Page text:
Under the National Partnership Agreement on Closing the Gap in Indigenous Health Outcomes, the Commonwealth, states and territories have committed to preventive health as a key priority area. For example, the Commonwealth’s Indigenous Chronic Disease Package includes funding for a Healthy Lifestyle workforce, which is being rolled out in Regional Tackling Smoking and Healthy Lifestyle teams across 57 regions nationally. Healthy Lifestyle Workers are delivering health promotion and community education activities to reduce chronic disease risk factors. This includes promoting improved nutrition and increased physical activity.
A person’s access to a healthy diet can be influenced by a range of socioeconomic, geographical, environmental factors. Food security, food access and food supply issues are of particular importance in rural and remote areas. Remote stores often have a limited range of foods, particularly perishable foods such as fresh fruit, vegetables and dairy foods, and purchase prices are usually higher. Low income combined with high food costs result in many Indigenous Australians spending a large proportion of their income on food and contributes to concerns among Indigenous Australians of going without food (Brimblecombe et al. 2009). An estimated 30% of Aboriginal adults worry at least occasionally about going without food (Strategic Inter-Governmental Nutrition Alliance 2001).Top of Page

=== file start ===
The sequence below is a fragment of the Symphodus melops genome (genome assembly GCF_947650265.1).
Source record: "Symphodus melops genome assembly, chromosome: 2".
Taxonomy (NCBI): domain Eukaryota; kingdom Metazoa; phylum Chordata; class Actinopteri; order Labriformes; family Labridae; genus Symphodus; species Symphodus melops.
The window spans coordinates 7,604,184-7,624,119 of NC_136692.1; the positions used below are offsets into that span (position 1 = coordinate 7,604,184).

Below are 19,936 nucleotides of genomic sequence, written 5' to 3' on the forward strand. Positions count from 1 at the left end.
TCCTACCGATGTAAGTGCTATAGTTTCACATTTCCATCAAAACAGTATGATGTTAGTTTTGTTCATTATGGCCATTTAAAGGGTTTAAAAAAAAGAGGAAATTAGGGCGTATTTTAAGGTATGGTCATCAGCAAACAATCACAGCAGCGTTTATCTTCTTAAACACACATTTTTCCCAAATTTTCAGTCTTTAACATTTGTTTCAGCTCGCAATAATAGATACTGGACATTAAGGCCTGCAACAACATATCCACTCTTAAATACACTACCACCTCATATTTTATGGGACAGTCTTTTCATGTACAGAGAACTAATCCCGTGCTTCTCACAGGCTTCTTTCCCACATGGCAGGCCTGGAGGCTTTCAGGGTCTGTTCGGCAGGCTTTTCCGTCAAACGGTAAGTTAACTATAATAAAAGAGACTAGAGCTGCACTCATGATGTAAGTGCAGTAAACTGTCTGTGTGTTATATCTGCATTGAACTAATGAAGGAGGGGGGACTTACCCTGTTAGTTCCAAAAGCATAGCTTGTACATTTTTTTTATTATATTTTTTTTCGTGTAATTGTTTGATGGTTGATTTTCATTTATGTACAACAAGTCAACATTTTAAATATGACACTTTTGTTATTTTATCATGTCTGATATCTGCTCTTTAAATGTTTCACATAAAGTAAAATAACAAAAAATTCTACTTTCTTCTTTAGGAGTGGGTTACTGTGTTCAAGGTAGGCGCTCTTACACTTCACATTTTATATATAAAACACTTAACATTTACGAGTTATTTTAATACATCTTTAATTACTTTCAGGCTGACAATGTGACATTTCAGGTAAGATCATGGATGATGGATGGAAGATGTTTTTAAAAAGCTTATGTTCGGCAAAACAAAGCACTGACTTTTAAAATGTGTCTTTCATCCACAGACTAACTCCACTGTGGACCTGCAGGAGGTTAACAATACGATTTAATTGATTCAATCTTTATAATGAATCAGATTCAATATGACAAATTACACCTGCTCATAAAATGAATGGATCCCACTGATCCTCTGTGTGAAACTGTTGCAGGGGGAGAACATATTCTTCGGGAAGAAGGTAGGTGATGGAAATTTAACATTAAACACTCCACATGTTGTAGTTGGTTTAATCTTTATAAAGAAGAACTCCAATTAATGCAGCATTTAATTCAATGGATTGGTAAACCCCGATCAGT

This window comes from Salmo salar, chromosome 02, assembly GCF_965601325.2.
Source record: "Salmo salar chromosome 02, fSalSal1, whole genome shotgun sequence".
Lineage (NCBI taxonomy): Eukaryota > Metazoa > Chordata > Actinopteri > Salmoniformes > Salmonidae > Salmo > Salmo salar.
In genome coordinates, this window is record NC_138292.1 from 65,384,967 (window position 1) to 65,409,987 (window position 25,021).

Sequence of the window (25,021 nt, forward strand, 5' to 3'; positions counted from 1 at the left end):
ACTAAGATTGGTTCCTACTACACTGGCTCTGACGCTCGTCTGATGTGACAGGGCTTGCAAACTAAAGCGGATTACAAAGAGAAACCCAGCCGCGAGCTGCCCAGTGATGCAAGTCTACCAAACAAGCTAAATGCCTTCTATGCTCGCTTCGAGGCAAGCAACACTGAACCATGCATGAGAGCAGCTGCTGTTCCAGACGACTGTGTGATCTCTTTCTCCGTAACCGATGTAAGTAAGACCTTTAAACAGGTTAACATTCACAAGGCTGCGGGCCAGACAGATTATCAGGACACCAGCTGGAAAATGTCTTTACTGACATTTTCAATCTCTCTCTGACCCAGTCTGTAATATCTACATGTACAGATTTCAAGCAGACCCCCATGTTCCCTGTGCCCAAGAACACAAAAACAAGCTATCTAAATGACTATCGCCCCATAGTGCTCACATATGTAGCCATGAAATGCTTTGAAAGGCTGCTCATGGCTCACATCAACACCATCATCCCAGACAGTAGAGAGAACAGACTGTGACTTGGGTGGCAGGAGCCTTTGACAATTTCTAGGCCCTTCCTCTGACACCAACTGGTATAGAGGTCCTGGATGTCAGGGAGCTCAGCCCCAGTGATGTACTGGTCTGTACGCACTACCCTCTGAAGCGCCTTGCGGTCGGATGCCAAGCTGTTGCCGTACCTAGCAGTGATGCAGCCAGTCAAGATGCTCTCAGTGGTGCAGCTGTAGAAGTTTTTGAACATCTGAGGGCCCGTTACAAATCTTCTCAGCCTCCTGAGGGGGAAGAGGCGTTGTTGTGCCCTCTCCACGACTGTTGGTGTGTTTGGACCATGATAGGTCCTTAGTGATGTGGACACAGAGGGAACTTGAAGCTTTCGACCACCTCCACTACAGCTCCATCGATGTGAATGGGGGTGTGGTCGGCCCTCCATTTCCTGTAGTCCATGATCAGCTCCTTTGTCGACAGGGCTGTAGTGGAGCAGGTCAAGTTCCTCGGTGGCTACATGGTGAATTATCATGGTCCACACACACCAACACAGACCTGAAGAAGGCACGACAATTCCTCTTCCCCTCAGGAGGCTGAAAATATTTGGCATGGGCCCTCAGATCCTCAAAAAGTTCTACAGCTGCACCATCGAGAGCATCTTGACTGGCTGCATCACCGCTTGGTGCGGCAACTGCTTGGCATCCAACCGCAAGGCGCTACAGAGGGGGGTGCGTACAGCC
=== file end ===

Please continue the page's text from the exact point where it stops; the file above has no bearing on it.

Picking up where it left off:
Figure 132—Usual daily intake of vegetables and fruit, Indigenous Australians aged 12 years and over, non-remote areas, 2001 and 2004–05
Source: AIHW analysis of 2001 NHS (Indigenous supplement) and 2004–05 NATSIHSTop of Page
Figure 133—Age-standardised proportion of persons aged 15 years and over who ran out of food and couldn’t afford to buy more at some time over the last year, 2004–05
Source: AIHW analysis of 2004–05 NATSIHSTop of Page